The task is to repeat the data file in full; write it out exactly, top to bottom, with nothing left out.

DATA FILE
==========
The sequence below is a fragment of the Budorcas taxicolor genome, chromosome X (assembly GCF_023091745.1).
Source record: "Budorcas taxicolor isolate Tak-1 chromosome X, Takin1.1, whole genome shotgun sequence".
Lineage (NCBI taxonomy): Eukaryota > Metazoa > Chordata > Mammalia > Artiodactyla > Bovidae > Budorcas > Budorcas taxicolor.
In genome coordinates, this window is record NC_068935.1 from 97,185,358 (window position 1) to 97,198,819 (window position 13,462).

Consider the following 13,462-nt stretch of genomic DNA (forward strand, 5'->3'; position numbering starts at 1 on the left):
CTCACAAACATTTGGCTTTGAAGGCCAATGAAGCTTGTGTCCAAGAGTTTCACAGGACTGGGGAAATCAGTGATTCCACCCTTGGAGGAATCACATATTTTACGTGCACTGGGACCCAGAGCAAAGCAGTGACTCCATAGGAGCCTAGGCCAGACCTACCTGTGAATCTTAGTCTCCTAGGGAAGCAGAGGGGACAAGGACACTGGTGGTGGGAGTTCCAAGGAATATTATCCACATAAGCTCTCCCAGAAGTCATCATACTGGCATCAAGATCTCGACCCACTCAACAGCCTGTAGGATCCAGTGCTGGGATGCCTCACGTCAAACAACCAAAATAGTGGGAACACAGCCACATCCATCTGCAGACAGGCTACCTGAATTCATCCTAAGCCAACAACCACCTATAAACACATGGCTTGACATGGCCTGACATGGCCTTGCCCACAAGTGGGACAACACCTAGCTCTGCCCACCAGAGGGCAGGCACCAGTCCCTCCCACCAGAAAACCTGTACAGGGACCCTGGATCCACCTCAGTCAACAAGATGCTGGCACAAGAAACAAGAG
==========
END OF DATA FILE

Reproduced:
The sequence below is a fragment of the Budorcas taxicolor genome, chromosome X (assembly GCF_023091745.1).
Source record: "Budorcas taxicolor isolate Tak-1 chromosome X, Takin1.1, whole genome shotgun sequence".
Lineage (NCBI taxonomy): Eukaryota > Metazoa > Chordata > Mammalia > Artiodactyla > Bovidae > Budorcas > Budorcas taxicolor.
In genome coordinates, this window is record NC_068935.1 from 97,185,358 (window position 1) to 97,198,819 (window position 13,462).

Consider the following 13,462-nt stretch of genomic DNA (forward strand, 5'->3'; position numbering starts at 1 on the left):
CTCACAAACATTTGGCTTTGAAGGCCAATGAAGCTTGTGTCCAAGAGTTTCACAGGACTGGGGAAATCAGTGATTCCACCCTTGGAGGAATCACATATTTTACGTGCACTGGGACCCAGAGCAAAGCAGTGACTCCATAGGAGCCTAGGCCAGACCTACCTGTGAATCTTAGTCTCCTAGGGAAGCAGAGGGGACAAGGACACTGGTGGTGGGAGTTCCAAGGAATATTATCCACATAAGCTCTCCCAGAAGTCATCATACTGGCATCAAGATCTCGACCCACTCAACAGCCTGTAGGATCCAGTGCTGGGATGCCTCACGTCAAACAACCAAAATAGTGGGAACACAGCCACATCCATCTGCAGACAGGCTACCTGAATTCATCCTAAGCCAACAACCACCTATAAACACATGGCTTGACATGGCCTGACATGGCCTTGCCCACAAGTGGGACAACACCTAGCTCTGCCCACCAGAGGGCAGGCACCAGTCCCTCCCACCAGAAAACCTGTACAGGGACCCTGGATCCACCTCAGTCAACAAGATGCTGGCACAAGAAACAAGAG